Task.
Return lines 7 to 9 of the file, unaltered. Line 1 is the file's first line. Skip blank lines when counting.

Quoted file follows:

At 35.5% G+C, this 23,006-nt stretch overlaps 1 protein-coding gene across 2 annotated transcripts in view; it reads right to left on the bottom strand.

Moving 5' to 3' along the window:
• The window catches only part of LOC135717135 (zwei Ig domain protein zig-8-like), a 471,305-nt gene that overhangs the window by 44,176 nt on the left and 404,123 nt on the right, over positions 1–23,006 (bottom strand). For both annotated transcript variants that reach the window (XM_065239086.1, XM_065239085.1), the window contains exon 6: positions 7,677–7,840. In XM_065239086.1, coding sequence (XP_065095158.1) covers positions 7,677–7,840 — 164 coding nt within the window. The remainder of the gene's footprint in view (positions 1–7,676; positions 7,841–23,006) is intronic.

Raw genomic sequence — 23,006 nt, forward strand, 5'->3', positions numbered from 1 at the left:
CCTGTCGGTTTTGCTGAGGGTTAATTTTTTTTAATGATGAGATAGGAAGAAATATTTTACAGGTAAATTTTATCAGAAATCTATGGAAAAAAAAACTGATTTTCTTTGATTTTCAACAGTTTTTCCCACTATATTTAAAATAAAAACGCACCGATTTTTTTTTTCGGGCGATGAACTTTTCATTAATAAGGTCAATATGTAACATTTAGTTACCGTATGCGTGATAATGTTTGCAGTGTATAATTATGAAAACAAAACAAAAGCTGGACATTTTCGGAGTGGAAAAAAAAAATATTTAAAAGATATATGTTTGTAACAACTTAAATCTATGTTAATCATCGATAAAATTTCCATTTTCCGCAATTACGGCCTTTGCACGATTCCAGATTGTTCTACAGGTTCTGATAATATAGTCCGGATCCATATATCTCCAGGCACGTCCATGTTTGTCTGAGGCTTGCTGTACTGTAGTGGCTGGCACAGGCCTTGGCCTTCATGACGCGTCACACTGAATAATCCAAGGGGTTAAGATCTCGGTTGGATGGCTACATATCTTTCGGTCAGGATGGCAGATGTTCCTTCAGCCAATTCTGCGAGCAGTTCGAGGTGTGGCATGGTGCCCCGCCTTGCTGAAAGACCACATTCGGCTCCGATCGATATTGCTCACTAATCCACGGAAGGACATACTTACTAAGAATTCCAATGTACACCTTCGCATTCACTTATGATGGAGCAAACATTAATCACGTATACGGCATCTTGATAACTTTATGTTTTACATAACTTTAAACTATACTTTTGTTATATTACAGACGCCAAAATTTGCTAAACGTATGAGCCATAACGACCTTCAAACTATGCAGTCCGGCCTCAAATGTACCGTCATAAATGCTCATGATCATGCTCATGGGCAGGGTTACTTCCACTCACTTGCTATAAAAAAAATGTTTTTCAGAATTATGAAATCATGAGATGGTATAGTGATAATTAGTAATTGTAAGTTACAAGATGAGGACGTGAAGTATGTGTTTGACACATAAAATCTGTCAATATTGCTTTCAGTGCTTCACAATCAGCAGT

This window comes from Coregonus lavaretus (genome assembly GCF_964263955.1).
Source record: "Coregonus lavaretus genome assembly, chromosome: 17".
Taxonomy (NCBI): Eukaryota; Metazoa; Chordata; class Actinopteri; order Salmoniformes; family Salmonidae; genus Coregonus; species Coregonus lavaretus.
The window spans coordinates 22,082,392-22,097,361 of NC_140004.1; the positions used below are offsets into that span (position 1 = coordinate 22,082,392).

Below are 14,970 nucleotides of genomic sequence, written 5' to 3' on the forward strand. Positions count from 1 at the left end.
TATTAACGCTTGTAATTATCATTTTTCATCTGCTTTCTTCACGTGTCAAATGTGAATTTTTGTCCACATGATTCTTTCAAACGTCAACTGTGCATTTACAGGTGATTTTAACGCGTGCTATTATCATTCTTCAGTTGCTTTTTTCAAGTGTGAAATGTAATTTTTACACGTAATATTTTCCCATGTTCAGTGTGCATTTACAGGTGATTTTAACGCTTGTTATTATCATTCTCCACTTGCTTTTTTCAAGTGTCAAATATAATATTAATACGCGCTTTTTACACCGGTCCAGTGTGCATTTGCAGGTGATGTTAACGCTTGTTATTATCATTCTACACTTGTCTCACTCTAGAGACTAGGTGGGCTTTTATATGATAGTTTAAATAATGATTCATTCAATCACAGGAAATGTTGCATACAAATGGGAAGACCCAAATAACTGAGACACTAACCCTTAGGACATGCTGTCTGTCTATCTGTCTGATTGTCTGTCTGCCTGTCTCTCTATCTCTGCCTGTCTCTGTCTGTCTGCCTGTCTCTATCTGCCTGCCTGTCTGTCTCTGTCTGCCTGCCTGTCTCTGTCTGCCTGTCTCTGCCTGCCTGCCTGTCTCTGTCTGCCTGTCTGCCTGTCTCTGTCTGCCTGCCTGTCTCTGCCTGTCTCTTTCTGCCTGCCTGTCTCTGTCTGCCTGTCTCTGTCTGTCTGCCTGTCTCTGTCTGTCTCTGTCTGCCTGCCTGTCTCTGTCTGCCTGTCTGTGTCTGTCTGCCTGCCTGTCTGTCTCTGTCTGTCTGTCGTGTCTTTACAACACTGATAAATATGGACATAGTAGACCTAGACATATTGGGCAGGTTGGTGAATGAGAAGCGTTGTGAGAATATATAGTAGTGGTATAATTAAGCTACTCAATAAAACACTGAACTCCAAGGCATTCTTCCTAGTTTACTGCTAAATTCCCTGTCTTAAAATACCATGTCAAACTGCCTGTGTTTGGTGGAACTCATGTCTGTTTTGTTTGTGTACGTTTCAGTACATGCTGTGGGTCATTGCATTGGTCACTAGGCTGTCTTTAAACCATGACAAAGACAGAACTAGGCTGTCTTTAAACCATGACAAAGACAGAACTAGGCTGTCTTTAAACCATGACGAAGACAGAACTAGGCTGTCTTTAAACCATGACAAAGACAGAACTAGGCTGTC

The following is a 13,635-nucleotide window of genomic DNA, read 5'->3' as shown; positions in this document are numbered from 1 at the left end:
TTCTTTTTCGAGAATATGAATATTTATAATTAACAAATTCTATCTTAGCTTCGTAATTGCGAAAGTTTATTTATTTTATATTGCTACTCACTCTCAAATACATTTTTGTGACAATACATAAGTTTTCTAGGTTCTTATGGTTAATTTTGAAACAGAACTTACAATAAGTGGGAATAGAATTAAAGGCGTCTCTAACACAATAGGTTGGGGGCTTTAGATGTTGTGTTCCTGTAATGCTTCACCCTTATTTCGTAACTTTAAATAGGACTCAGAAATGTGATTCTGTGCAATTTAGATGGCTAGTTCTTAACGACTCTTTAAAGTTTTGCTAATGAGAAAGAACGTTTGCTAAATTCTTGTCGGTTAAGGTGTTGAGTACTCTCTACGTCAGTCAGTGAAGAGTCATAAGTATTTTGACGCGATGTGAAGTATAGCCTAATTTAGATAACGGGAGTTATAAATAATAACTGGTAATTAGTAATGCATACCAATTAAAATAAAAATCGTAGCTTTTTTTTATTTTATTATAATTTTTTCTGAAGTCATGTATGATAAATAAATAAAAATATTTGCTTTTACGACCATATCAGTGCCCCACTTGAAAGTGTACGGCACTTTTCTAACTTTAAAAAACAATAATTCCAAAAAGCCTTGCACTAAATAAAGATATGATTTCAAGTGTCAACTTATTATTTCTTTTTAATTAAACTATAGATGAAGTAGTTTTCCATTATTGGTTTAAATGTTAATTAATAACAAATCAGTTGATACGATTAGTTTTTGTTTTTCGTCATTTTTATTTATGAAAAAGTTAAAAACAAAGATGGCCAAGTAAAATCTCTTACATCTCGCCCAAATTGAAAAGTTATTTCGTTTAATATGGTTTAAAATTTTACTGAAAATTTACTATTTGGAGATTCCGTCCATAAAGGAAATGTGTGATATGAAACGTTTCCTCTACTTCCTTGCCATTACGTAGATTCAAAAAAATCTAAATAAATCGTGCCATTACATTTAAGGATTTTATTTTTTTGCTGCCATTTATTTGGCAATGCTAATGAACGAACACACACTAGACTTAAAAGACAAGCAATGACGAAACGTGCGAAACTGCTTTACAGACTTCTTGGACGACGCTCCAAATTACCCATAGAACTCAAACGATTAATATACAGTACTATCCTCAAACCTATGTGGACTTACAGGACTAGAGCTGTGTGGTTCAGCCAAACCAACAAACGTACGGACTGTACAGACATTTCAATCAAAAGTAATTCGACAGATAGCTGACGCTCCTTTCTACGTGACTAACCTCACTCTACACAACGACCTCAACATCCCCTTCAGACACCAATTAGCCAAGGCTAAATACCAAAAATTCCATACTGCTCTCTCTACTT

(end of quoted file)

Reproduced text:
Source record: "Coregonus lavaretus genome assembly, chromosome: 17".
Taxonomy (NCBI): Eukaryota; Metazoa; Chordata; class Actinopteri; order Salmoniformes; family Salmonidae; genus Coregonus; species Coregonus lavaretus.
The window spans coordinates 22,082,392-22,097,361 of NC_140004.1; the positions used below are offsets into that span (position 1 = coordinate 22,082,392).